But we’ll make it work.  We’re not big on spoiling or giving our kids everything they want but CC and I are determined to give our kids what they need.






Learning to self-regulate will be at the heart of Jay’s OT for the next several weeks.

For those of you not familiar with the lingo, the best way I can describe it is that it’s about balancing the body and mind so you can function without getting distracted.   It’s about getting to a point where your body is relaxed and comfortable enough so you can do real work or pay attention to what you’re supposed to be doing.

In Jays case, he gets very worked up (mentally and physically) and needs a lot of stimulation before he can calm down. 

There are tools/tricks that can help someone to self-regulate.

For example, someone may be easily distracted while sitting in a regular chair; but if they sit a large exercise ball and need to focus in part on balancing, they become more aware of the environment around them, and can now concentrate and focus on learning.
Sometimes, something as simple as a squeeze ball or rubbing a hand against a scruffy (not-shaven) face or fidgeting with embellishments on (your moms) shirt can help someone to feel regulated.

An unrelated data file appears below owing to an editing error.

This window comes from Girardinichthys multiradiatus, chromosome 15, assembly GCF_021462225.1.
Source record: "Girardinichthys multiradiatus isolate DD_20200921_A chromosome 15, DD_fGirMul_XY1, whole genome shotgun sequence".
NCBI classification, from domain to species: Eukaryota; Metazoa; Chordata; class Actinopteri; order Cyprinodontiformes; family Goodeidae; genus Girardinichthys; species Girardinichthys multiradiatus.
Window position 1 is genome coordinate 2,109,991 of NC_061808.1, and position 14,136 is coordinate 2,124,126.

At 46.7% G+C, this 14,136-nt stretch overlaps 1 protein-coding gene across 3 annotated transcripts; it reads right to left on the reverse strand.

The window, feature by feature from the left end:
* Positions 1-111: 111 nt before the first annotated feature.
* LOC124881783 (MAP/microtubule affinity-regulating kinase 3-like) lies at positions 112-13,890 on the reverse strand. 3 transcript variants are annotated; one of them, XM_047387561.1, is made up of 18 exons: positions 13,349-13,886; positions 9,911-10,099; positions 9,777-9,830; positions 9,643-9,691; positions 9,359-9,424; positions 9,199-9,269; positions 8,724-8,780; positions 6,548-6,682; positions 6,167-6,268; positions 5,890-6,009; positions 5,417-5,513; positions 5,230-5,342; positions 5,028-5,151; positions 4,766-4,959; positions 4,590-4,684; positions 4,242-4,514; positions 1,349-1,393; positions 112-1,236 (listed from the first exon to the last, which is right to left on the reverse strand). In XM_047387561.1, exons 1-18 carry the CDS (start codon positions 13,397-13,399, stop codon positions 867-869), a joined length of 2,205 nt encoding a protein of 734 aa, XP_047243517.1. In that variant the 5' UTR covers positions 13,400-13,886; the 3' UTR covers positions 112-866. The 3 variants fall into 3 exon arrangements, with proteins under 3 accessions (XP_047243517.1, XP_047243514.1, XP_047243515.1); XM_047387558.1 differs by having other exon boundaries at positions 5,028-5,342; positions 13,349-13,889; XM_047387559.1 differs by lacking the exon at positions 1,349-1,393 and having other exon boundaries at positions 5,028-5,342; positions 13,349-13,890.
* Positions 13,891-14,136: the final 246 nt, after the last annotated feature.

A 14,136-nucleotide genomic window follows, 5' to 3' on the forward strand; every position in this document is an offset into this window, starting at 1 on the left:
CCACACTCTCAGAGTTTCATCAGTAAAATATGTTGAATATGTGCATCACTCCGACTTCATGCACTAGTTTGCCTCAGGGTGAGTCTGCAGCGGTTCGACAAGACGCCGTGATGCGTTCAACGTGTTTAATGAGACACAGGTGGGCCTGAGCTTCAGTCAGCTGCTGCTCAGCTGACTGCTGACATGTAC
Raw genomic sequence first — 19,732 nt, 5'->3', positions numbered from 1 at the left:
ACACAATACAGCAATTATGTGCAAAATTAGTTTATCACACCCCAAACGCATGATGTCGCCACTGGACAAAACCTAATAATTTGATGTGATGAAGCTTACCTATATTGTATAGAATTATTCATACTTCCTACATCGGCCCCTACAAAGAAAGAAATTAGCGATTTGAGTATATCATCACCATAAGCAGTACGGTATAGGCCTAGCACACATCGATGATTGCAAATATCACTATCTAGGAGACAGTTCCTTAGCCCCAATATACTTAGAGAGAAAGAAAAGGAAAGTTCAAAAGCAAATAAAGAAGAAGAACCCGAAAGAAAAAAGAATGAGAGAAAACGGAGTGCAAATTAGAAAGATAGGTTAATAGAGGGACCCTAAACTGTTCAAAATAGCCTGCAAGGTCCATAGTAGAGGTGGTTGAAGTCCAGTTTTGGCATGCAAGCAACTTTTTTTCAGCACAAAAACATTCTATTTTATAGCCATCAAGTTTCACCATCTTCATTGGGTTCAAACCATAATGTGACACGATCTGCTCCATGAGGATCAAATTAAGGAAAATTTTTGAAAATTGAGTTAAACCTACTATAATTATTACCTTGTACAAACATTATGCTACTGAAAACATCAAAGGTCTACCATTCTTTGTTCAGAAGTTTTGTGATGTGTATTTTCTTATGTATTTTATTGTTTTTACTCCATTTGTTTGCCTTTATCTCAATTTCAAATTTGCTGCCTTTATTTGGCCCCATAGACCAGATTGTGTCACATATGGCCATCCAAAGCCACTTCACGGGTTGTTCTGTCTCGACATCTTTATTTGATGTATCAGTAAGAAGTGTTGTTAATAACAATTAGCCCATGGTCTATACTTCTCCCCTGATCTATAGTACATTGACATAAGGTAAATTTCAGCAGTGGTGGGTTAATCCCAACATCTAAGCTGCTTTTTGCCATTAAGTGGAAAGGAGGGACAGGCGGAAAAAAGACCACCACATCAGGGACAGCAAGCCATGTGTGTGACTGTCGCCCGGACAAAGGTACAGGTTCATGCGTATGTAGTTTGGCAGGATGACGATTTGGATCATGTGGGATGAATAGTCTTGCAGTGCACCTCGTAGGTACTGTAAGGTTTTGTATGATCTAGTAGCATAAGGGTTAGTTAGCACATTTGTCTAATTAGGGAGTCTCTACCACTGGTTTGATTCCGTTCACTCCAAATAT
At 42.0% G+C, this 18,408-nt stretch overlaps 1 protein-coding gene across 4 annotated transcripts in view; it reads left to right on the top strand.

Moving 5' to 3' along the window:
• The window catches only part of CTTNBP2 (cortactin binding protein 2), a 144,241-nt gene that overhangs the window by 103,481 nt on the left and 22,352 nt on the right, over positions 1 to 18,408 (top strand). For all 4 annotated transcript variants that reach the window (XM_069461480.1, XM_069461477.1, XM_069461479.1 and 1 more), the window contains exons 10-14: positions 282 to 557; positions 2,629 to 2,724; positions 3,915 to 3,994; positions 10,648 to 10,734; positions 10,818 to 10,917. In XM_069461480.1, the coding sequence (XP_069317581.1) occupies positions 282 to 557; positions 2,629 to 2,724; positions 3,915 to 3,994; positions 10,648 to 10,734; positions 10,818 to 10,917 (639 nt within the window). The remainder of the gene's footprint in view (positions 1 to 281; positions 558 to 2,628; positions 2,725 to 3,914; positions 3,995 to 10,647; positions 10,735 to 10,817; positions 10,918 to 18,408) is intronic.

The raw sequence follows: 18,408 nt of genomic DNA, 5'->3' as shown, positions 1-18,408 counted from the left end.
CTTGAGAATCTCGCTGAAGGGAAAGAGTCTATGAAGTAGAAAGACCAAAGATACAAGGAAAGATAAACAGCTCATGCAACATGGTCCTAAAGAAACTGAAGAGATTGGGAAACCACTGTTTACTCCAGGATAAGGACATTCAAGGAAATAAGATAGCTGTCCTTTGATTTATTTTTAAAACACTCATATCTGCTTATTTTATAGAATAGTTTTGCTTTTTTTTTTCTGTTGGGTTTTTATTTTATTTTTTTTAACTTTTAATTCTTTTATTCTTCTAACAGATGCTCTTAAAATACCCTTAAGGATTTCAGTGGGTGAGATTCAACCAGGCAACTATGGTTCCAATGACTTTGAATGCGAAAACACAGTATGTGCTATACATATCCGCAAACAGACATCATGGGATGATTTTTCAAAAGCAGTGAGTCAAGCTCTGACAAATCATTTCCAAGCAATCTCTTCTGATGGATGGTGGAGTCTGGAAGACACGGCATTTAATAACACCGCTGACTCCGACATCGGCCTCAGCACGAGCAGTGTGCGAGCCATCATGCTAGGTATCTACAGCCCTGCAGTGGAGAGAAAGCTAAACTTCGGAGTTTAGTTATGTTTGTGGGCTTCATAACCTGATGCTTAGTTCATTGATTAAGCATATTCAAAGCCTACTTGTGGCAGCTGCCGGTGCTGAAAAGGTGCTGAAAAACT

In some cases, people listen to music while they are engaged in other activities because it helps to keep them focused on the task at hand.
Our hope is that with this new intense, one-on-one therapy, Jay will be less “wild” and will be able to sit for an extended period of time (appropriate for his age) and focus on listening and learning. 
I also hope to take some of the strategies they use and implement them at home. 



4 Responses to “On To The NEXT Next”

  1. Lisa Says:

    I am sorry that the new group wasn’t a success…but in a way it was, in that you know that he needs the individualized therapy right now. I totally understand the concept of giving what is needed for success. This therapy will be worth it. So is it individualized OT? I hope and pray it helps him implement strategies for self-regulation!

    • Yup it’s OT. I’ll let u guys know how he’s doing after a few sessions. They will work with him for about 45 minutes and then allow him 15 mins of free play in the sensory gym.

  2. Flannery Says:

    That’s a bummer that it didn’t work out. Jay sounds so much like my Connor, who did so many of the same things and is extremely active. It sounds like you found a good alternative and I hope it helps.

  3. Deb Says:

    I just wanted to say hang in there. We’ve been there! I used to try to bring my son to playgroups and it was disastrous. Whenever it came time to actually sit down, I was chasing him everywhere. And even when he did OT, he wanted to run around the room and every time the therapist tried to get him to sit it was crazy, with him running around the room and laughing. Things DO get better and they do learn. The self-regulation will be key. I’m glad you’ve found some other options that might be better at this time.